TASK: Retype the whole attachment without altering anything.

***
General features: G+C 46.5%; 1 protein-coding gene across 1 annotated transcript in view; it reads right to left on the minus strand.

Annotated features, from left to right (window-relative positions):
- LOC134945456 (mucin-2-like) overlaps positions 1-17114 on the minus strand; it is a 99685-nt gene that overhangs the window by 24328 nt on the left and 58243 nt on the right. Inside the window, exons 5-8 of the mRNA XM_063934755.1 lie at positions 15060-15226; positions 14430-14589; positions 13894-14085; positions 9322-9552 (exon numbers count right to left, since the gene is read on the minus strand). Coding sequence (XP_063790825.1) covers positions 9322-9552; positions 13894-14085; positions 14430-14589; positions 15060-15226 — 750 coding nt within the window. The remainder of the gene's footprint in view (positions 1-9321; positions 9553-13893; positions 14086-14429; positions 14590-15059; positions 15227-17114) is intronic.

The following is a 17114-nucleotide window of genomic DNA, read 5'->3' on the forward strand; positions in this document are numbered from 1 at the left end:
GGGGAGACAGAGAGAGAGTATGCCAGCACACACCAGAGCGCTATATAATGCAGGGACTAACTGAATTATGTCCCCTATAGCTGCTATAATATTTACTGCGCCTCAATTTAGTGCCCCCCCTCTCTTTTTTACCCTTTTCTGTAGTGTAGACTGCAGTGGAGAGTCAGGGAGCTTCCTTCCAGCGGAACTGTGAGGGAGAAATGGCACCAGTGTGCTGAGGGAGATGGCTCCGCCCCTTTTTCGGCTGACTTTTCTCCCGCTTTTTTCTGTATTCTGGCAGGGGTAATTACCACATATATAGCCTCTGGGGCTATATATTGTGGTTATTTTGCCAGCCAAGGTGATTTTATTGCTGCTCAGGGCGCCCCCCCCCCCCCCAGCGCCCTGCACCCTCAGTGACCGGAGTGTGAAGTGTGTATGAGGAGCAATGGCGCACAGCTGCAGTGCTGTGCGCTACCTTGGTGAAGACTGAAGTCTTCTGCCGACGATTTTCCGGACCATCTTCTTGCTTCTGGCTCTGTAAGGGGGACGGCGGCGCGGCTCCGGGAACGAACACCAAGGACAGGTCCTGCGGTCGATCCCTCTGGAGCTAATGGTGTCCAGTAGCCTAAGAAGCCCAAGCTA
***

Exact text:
General features: G+C 46.5%; 1 protein-coding gene across 1 annotated transcript in view; it reads right to left on the minus strand.

Annotated features, from left to right (window-relative positions):
- LOC134945456 (mucin-2-like) overlaps positions 1-17114 on the minus strand; it is a 99685-nt gene that overhangs the window by 24328 nt on the left and 58243 nt on the right. Inside the window, exons 5-8 of the mRNA XM_063934755.1 lie at positions 15060-15226; positions 14430-14589; positions 13894-14085; positions 9322-9552 (exon numbers count right to left, since the gene is read on the minus strand). Coding sequence (XP_063790825.1) covers positions 9322-9552; positions 13894-14085; positions 14430-14589; positions 15060-15226 — 750 coding nt within the window. The remainder of the gene's footprint in view (positions 1-9321; positions 9553-13893; positions 14086-14429; positions 14590-15059; positions 15227-17114) is intronic.

The following is a 17114-nucleotide window of genomic DNA, read 5'->3' on the forward strand; positions in this document are numbered from 1 at the left end:
GGGGAGACAGAGAGAGAGTATGCCAGCACACACCAGAGCGCTATATAATGCAGGGACTAACTGAATTATGTCCCCTATAGCTGCTATAATATTTACTGCGCCTCAATTTAGTGCCCCCCCTCTCTTTTTTACCCTTTTCTGTAGTGTAGACTGCAGTGGAGAGTCAGGGAGCTTCCTTCCAGCGGAACTGTGAGGGAGAAATGGCACCAGTGTGCTGAGGGAGATGGCTCCGCCCCTTTTTCGGCTGACTTTTCTCCCGCTTTTTTCTGTATTCTGGCAGGGGTAATTACCACATATATAGCCTCTGGGGCTATATATTGTGGTTATTTTGCCAGCCAAGGTGATTTTATTGCTGCTCAGGGCGCCCCCCCCCCCCCCAGCGCCCTGCACCCTCAGTGACCGGAGTGTGAAGTGTGTATGAGGAGCAATGGCGCACAGCTGCAGTGCTGTGCGCTACCTTGGTGAAGACTGAAGTCTTCTGCCGACGATTTTCCGGACCATCTTCTTGCTTCTGGCTCTGTAAGGGGGACGGCGGCGCGGCTCCGGGAACGAACACCAAGGACAGGTCCTGCGGTCGATCCCTCTGGAGCTAATGGTGTCCAGTAGCCTAAGAAGCCCAAGCTA